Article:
Skip to main content



) -- U.S. workers are increasingly swimming in the "wounded duck" pond. Getting discouraged about career momentum is a problem many Americans can understand because they experience it themselves, but the downward spiral-behavior of a frustrated worker can cut off opportunity to move up in the workplace.

Case in point: The human resources services firm


reports that 43% of American workers say their career path has slowed, and that it will be more difficult to make up that lost ground.

In the failure to make up lost ground, workers can be their own worst enemies. But what about workers who engage in behavior that isn't an indication of career blues but a rarer workplace malady: ethical lapses during the office elevator ride experience. Seemingly innocent and innocuous, the elevator appears to be a toxic laboratory of bad behavior, rude interactions, and eye-opening ethical lapses that, once the powers-that-be get wind of them, can slow down even the speediest fast-tracker, according to

a study from

that is part-business ethics guide and part-high comedy.

The study of 3,800 U.S. workers, completed in collaboration with

Harris Interactive


, aims to pinpoint and catalog the worst behavior on workplace elevators.

From dental hygiene to right uppercuts, the CareerBuilder study shines a harsh light on an experience that instead of providing a career lift or opportunity for classic "elevator pitch" to the venture capitalist, may keep even the most ambitious worker from rising to the corner office.

"While most people follow standard elevator etiquette of facing forward and generally keeping to themselves, quite a few workers reported less-than-ordinary experiences while in transit," the report states.

American workers cited these "real-life weird behaviors" as the worst in elevator ethics:

"Pantsing" (yanking someone's pants down) a co-worker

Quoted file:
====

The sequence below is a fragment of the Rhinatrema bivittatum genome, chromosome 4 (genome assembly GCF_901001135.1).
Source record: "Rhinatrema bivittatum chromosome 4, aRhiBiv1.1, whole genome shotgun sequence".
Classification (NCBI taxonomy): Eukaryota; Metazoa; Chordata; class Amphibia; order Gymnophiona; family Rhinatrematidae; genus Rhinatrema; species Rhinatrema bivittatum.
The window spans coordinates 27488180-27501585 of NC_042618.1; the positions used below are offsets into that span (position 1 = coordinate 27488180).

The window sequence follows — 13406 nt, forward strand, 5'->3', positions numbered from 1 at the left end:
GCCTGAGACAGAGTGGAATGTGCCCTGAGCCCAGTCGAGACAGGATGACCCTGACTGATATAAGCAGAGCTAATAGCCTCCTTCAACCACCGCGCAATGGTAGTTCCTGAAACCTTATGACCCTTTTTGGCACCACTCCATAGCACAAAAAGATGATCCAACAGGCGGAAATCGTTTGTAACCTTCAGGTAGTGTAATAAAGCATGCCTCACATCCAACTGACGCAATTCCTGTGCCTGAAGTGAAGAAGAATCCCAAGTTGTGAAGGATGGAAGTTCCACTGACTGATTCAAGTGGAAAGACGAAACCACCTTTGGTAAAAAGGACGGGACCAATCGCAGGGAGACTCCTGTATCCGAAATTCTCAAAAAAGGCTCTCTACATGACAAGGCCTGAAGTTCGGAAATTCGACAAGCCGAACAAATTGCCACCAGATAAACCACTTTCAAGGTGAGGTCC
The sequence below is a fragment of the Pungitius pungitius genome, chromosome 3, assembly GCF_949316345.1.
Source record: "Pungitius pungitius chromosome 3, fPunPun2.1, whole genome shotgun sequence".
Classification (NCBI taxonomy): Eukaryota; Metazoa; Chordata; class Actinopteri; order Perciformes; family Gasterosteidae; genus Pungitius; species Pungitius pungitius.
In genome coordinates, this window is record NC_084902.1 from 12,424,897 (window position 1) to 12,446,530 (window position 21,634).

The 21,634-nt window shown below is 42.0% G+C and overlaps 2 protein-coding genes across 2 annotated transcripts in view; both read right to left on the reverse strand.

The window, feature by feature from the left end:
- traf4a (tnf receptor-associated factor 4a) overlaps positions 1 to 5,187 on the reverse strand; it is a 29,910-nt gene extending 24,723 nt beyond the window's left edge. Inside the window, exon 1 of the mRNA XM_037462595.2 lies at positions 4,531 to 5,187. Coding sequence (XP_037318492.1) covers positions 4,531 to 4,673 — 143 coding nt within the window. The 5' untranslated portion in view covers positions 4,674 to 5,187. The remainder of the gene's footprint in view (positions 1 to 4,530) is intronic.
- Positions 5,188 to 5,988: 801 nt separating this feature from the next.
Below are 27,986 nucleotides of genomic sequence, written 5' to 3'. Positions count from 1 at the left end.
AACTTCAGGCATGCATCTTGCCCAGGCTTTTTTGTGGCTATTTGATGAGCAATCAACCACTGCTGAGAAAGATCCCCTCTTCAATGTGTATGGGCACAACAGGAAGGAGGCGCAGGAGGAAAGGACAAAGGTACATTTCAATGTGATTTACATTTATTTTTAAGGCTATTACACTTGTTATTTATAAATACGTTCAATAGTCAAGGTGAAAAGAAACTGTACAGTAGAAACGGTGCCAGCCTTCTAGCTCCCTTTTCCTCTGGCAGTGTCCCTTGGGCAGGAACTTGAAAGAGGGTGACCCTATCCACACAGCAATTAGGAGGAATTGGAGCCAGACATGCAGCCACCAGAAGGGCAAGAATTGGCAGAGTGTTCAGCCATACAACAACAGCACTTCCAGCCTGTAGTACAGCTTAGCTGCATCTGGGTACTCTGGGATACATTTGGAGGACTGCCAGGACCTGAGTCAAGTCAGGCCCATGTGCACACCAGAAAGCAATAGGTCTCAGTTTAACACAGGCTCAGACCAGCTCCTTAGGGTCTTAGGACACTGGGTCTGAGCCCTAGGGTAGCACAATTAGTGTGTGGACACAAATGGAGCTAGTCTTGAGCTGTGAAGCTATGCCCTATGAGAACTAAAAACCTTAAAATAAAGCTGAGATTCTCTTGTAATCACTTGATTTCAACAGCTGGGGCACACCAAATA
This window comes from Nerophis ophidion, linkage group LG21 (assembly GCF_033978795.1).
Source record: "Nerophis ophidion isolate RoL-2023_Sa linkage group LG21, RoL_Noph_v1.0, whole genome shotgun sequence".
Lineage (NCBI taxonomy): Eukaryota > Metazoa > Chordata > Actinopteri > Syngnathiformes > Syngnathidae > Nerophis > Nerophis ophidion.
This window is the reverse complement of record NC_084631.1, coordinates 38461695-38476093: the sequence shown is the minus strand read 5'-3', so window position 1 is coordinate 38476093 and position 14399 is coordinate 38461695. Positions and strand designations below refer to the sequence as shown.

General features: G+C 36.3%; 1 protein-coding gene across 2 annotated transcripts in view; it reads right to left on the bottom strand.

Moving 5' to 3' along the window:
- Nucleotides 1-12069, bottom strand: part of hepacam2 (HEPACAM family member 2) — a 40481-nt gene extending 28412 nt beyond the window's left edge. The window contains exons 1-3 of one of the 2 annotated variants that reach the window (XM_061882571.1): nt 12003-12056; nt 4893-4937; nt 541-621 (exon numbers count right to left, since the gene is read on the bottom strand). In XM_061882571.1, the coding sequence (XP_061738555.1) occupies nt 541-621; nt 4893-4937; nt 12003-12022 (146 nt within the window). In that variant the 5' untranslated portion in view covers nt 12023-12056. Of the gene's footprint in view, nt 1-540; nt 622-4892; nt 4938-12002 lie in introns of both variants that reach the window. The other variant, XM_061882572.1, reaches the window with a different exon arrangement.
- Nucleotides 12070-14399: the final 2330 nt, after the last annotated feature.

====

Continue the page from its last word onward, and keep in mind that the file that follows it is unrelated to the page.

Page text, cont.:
Changing a baby's diaper

Flossing teeth

Clipping fingernails


Showing someone a rash and asking for a diagnosis

Moving the entire contents of a co-worker's office into the elevator, including the desk

A woman with her arms full of papers using her head to keep the doors from closing

Granted, a bloody fistfight on the climb to the 61st floor is more likely to be a career-ender than a flying fingernail, but CareerBuilder does note that employees have their own code of behavior that equals or even goes beyond what management demands (so just because the fingernail clipping didn't land on the CEO's cuff doesn't mean it was acceptable).

CareerBuilder asked workers what they considered to be the most egregious behavior on elevators. They may not be career breakers, but these annoying behaviors certainly won't help the offender's standing in the office:

Talking on a cell phone: 35%

Not holding the door open: 33%

Invading one's "personal space": 32%

"Squeezing" into an elevator: 32%

Cutting in line: 23%

Taking a "one-floor" ride: 20%

In business, just as in life, the details matter. So if wounded ducks are their own worst enemy in the office, eager beavers also need to understand that they can put a dam between themselves and advancement. The next time you pull out your nail file, or line up an obnoxious co-worker for a haymaker between the 10th and 11th floors, think again. Bad behavior on the ride could cost you the respect of your co-workers, and the trust of your boss.

More on careers:

7 strategies to be your own boss

American worker pay not rising about rate of inflation

How women can avoid work burnout

--By Brian O'Connell





and become a fan on